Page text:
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  More than 5000 entries on the history, culture and life of Britain (published in 1993 by Macmillan, now out of print)

More than 5000 entries on the history, culture and life of Britain (published in 1993 by Macmillan, now out of print)

(276,000 in 1991)
City on the river Trent; administrative centre of Nottinghamshire. The name derives from the Anglo-Saxon settlement of Snotingaham (the village, or ham, of Snot's people). Occupied by the *Danes in the 9C, it became their most important centre; and its regional status was confirmed by the Normans, who built a castle here on a high outcrop of rock soon after the *Conquest. The medieval town is traditionally linked with *Robin Hood, whose legendary band of merry men roam and rob in nearby *Sherwood Forest and whose chief enemy is the wicked sheriff of Nottingham.

In more recent centuries the town's importance has been as a centre of the textile industry, specializing in lace and hosiery. Its early industrialization provoked the actions of the *Luddites, who had an articulate local champion in Lord *Byron (his ancestral home, Newstead Abbey, is nearby). Nottingham is also the birthplace of *Boots.

The Old Market Square (surprisingly large at 2.3ha/5.5ac) has been the town centre since Norman times and until 1928 was the site of Nottingham's annual Goose Fair in early October; originally a trade fair for the sale of livestock, this has long been a purely festive occasion and is now held on a site about a mile to the north. The medieval castle was almost entirely dismantled during the *Commonwealth; the mansion which then replaced it was burnt during riots in 1831, part of the agitation leading to the *Reform Act; and it was the ruins of this which were restored in the 1870s to become the Museum and Art Gallery.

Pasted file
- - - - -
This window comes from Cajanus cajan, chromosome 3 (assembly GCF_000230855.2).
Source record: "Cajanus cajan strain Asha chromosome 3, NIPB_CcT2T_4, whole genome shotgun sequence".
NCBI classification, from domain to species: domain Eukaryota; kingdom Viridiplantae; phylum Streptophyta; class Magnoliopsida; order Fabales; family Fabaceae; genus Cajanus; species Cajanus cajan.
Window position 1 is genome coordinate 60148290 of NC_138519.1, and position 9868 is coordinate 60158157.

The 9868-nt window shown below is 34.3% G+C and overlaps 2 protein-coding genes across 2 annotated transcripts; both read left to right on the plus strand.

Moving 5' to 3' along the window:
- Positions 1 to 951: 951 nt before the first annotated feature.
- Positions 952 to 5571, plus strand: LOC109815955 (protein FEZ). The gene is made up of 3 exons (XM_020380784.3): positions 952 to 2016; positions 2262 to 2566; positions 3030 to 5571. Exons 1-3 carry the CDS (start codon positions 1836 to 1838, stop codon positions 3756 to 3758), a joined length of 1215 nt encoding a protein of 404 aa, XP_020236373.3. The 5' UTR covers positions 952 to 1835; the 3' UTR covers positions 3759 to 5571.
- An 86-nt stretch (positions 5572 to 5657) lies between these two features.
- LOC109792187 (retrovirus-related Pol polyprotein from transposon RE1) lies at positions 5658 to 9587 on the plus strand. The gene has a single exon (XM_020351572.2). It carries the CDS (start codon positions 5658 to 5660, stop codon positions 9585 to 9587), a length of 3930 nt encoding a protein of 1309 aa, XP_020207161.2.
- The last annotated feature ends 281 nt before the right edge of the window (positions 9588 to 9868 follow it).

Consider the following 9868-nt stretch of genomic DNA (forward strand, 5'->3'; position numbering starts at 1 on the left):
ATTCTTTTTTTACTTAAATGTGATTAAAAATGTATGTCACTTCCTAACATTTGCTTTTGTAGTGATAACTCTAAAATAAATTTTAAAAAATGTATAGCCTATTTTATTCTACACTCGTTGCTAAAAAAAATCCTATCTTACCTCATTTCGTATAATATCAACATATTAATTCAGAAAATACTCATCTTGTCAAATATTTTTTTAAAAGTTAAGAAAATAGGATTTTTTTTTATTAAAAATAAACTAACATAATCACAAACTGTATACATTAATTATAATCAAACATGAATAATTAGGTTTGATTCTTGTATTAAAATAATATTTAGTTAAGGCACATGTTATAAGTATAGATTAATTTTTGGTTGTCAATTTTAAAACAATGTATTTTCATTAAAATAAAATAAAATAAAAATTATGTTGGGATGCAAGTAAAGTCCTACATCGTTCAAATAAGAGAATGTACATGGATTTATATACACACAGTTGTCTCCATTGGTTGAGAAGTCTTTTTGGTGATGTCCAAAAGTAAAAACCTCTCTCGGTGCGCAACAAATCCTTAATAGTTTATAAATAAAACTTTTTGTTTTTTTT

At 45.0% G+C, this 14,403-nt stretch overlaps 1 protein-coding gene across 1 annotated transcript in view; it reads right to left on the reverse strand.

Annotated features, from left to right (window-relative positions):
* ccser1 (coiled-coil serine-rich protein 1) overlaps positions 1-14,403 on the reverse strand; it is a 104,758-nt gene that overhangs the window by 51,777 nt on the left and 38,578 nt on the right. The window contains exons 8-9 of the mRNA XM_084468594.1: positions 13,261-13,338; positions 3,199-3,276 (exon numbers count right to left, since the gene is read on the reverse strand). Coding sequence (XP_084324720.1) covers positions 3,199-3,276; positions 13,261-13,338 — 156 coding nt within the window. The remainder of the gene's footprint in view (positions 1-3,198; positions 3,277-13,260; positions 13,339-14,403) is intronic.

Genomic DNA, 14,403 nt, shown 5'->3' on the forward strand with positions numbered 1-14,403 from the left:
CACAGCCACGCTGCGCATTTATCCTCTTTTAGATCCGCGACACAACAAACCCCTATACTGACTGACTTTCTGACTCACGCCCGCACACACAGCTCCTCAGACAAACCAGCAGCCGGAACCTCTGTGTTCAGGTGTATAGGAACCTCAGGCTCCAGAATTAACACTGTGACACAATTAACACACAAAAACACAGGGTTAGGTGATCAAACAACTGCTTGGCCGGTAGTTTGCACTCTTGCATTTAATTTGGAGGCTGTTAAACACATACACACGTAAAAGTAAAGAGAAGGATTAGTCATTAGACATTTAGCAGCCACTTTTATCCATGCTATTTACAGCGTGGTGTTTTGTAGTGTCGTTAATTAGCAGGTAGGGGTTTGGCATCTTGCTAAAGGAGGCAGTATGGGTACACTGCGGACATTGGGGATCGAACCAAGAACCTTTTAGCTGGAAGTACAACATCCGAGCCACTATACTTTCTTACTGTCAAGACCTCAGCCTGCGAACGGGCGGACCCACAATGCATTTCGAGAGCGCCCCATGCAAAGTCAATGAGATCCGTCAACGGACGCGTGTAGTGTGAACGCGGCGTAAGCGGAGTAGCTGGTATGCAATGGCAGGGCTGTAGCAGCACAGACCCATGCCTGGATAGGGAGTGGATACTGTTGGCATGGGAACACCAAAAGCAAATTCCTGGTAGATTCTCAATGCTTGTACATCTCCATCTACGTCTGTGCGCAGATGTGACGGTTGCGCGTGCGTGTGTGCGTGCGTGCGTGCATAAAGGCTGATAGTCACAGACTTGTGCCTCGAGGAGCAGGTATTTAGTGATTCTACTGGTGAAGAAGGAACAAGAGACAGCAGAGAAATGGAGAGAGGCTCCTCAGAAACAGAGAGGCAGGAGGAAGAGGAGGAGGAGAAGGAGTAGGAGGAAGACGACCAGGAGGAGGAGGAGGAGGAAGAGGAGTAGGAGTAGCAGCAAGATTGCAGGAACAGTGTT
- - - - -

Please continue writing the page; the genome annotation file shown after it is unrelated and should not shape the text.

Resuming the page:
Among many treasures the art gallery has a particularly good collection of Richard Bonington (1802–28), who was born locally; and the museum displays many examples of the alabaster carvings (usually relief panels for altar-pieces) for which Nottingham was famous in the 14–15C. The rock on which the castle stands is riddled with passages and caves, many of them inhabited at times in the past. At the foot of the rock are Ye Olde Trip to Jerusalem (claiming to be oldest inn in England, established in 1189) and Brewhouse Yard – a group of 17C cottages adapted to a museum of daily life. A natural history museum is housed in nearby *Wollaton Hall.

Nottingham is not an Anglican diocese, but has a Roman Catholic cathedral by *Pugin. *Trent Bridge is one of Britain's foremost cricket grounds.

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